The summer flew by, then September flew by, and here we are with October being only a couple days away. You know what's special about October, don't you? It's Polish Heritage Month! Every year in October I try to do something here on Creative Gene to honor my Polish heritage. This October I've decided to feature one of the Polish Roman Catholic churches of metro-Detroit each day of the month. I'll start with the Detroit churches in the order the parishes were founded followed by the Polish Catholic churches in Hamtramck, Wyandotte, and Dearborn. The focus will be on the historic churches in these cities, not the newer parishes in the farther out suburbs.
At one time, there were 24 active Polish Roman Catholic parishes in the city of Detroit, 3 in Hamtramck, 3 in Wyandotte, and one in Dearborn. These are parishes that observed Polish customs, said Mass in the Polish language, and had schools to teach their children the Polish language and Polish history along with the English language and American history. These Polish parishes were the cornerstones of life for the newly arrived Polish immigrants. They were the hubs of the wheels that made up Detroit's Polish neighborhoods.
Over the years the Polish immigrants of the late 1800s and early 1900s lived in those neighborhoods and built those churches. They married in those churches, had children who were baptized in those churches, and when they died they were buried from those churches. Not only do the churches represent their spiritual lives but their social and economic lives as well. And because of that, their records provide a rich source of documentation for the genealogy researcher.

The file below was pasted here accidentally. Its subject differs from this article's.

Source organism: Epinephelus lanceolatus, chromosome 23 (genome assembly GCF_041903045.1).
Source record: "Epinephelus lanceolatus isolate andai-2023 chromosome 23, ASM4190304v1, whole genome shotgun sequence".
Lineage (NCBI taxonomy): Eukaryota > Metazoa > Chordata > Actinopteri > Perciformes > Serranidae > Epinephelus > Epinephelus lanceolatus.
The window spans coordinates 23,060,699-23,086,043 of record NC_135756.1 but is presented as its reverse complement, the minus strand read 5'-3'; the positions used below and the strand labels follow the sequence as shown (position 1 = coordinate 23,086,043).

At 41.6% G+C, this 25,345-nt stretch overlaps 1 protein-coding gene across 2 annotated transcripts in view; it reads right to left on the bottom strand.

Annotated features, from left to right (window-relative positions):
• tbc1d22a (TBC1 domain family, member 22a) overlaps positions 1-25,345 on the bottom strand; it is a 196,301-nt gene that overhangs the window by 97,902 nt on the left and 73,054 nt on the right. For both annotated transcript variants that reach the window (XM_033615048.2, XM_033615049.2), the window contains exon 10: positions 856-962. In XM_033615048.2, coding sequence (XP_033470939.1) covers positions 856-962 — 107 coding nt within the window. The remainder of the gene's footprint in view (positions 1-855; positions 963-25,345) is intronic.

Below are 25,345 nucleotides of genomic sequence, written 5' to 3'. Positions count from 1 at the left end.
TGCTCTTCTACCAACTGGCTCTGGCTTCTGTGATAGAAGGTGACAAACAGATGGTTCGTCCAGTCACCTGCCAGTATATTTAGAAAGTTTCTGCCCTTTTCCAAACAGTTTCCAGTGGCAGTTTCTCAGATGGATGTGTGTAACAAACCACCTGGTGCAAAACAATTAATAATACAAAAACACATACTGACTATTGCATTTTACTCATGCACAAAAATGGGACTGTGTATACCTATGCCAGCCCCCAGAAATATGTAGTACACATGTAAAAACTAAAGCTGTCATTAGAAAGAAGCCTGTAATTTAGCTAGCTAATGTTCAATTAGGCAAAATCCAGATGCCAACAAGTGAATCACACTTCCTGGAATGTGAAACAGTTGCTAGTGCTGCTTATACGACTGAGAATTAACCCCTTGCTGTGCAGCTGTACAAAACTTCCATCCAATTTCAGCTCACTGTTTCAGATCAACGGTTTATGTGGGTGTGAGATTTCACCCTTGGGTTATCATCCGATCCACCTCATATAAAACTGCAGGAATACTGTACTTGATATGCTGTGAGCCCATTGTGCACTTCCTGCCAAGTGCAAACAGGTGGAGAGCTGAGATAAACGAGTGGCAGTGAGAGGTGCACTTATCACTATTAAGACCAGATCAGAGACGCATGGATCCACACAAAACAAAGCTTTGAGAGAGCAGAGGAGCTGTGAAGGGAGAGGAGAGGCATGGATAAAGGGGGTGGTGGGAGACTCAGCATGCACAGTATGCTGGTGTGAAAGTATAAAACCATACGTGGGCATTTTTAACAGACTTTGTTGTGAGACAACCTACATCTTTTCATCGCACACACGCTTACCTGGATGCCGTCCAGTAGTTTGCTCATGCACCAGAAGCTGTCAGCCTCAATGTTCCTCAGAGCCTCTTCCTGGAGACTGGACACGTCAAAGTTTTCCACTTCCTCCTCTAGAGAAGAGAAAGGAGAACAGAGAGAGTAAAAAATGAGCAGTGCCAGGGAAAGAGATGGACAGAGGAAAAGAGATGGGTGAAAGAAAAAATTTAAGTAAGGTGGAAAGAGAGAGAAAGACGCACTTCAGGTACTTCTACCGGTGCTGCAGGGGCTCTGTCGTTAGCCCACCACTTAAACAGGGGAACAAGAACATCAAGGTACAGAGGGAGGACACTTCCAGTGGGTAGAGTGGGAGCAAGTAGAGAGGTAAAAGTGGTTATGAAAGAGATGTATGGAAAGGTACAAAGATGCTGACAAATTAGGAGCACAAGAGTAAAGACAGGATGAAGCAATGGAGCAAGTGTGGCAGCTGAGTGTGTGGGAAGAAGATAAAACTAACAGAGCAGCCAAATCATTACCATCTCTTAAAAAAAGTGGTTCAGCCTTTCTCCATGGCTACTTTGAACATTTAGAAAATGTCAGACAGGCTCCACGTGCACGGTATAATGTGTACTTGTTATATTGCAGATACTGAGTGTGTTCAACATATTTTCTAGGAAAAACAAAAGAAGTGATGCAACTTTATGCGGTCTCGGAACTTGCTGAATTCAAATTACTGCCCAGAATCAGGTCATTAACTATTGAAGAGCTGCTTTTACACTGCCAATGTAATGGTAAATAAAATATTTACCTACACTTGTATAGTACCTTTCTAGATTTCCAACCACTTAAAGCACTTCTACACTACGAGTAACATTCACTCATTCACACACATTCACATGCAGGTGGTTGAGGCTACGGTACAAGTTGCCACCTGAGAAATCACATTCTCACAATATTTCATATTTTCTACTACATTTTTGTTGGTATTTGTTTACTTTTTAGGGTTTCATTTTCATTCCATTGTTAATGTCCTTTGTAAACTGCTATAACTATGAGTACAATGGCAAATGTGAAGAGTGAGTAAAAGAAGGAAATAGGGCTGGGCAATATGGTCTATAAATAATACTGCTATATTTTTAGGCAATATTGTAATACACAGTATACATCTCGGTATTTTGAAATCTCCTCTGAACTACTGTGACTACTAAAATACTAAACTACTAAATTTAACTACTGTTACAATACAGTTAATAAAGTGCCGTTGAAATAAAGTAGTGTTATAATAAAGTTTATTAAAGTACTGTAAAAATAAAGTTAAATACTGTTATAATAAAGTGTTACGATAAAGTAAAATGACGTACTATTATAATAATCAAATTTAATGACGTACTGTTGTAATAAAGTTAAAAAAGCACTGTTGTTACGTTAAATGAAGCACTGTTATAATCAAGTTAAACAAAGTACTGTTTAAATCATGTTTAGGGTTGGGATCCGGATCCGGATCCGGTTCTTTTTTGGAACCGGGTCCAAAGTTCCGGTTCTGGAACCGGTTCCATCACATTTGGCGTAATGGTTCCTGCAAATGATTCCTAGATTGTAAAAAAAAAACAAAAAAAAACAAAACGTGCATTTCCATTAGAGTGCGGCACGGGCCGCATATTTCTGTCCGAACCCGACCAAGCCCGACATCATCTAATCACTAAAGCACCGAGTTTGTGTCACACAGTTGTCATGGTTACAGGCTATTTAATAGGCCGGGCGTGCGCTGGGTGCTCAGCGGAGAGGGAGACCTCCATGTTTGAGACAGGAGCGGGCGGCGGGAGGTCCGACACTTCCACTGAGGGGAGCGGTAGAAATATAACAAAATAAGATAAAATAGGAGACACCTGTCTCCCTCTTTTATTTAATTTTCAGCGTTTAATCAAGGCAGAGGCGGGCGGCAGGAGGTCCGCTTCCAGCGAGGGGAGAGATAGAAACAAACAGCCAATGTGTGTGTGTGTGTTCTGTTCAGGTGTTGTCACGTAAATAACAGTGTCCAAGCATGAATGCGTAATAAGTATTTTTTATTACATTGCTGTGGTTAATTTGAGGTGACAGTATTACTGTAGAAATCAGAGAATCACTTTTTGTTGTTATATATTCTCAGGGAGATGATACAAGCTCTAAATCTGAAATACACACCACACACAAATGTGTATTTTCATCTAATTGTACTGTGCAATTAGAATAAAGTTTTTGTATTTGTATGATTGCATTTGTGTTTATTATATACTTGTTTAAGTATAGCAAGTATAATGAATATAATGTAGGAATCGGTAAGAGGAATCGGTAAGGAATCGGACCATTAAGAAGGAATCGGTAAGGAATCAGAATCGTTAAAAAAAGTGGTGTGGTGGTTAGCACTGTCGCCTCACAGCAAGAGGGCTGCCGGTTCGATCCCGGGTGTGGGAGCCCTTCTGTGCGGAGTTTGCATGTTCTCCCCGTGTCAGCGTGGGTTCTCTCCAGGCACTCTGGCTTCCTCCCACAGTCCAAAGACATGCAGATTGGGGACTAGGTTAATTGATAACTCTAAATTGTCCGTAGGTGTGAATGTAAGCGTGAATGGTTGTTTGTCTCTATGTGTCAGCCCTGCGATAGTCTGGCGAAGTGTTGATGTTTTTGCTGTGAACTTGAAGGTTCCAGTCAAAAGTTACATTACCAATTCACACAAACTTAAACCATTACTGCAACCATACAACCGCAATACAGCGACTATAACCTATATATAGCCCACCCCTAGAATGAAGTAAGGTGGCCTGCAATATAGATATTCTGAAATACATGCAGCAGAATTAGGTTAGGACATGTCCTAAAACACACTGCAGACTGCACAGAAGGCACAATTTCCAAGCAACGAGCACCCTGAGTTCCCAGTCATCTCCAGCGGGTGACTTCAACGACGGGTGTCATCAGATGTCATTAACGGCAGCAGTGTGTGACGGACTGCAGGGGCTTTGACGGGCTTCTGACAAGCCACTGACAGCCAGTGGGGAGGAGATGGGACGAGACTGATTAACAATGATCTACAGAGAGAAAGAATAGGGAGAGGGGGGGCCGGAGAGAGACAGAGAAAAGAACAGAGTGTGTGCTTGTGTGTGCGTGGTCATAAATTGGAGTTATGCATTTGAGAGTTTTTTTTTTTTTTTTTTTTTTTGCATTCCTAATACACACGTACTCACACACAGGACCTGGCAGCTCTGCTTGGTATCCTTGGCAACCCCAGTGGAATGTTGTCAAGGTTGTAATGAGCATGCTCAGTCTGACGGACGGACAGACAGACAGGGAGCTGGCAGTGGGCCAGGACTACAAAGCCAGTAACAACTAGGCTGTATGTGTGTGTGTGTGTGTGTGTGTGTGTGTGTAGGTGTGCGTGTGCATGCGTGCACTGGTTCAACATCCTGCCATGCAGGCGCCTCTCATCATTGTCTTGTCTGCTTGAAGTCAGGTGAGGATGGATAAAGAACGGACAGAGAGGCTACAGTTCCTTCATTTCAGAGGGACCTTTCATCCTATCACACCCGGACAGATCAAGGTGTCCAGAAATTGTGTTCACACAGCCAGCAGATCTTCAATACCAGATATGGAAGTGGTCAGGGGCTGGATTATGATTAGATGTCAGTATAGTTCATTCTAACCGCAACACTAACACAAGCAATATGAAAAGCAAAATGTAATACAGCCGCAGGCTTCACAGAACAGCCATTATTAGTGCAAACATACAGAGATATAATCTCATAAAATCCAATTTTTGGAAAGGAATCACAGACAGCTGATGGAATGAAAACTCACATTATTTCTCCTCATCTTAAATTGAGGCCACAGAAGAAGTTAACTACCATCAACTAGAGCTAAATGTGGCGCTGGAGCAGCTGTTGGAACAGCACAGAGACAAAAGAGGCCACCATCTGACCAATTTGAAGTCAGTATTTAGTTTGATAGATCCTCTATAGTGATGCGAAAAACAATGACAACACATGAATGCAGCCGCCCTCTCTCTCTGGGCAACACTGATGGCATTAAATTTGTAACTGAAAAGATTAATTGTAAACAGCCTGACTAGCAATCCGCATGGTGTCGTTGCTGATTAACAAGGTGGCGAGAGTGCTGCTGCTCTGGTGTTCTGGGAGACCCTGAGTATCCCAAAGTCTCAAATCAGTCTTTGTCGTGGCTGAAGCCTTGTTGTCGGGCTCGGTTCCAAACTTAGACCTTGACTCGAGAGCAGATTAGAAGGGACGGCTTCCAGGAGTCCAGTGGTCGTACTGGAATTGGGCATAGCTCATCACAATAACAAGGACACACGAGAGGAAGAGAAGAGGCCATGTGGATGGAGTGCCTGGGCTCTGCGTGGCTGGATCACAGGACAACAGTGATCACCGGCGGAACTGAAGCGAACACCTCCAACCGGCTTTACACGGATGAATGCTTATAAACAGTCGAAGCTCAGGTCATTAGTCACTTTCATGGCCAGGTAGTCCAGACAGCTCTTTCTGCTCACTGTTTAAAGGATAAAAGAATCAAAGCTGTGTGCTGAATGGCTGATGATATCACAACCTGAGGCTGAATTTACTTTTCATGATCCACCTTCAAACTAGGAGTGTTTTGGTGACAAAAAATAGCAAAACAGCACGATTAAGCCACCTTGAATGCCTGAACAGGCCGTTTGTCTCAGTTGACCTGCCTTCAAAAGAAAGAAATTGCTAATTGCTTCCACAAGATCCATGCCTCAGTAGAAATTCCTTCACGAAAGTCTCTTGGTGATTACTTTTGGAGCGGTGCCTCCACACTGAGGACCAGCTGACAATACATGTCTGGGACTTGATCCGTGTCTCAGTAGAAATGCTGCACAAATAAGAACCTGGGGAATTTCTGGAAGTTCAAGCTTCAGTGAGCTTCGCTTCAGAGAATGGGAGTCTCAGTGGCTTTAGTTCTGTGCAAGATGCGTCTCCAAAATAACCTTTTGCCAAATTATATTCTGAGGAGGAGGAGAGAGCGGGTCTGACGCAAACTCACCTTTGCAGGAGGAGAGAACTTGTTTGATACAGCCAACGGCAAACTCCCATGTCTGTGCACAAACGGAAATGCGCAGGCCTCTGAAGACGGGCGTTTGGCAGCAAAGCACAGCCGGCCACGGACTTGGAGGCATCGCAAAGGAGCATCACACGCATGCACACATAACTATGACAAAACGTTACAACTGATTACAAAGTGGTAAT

In the 1940s, the city of Detroit began construction of a number of expressways that divided up the city and often times parishes. Several Polish neighborhoods had entire blocks and even streets raised to make way for the concrete paving. Sometimes the Polish homeowners in the effected neighborhoods bought other homes nearby but out of the the way of the expressways, but as time went by more and more moved out of the city of Detroit altogether and into the expanding suburbs. Racial tension in the city in 1943 accelerated that exodus (known as "white flight"). The 1940s proved to be the beginning of the decline for Detroit's inner city parishes.
Fast forward to 2010. At this point, 11 of those 24 Polish churches in the city of Detroit have been closed. One of the three in Wyandotte has also. Another 3 (at least) have let go of their Polish heritage in response to a change in the ethnic makeup of their neighborhood. Some of the old church buildings were torn down and some were sold. The parish communities were merged with other nearby Catholic church parishes by the Archdiocese of Detroit. Sadly, there is very little information about the history of these churches and parishes available on the internet. Some of the churches that are still open have web sites, but not all. And there is little or no information available about most of the closed churches.
I don't have the time or resources to do a thorough history on all of the Polish churches but I have put together a summary of information on each of them. I've also included the websites and Face Book pages I've been able to find for the parishes. If you know of more online information about any one of these Polish Catholic churches please leave a comment for the benefit of other readers.
This series will start October 1st.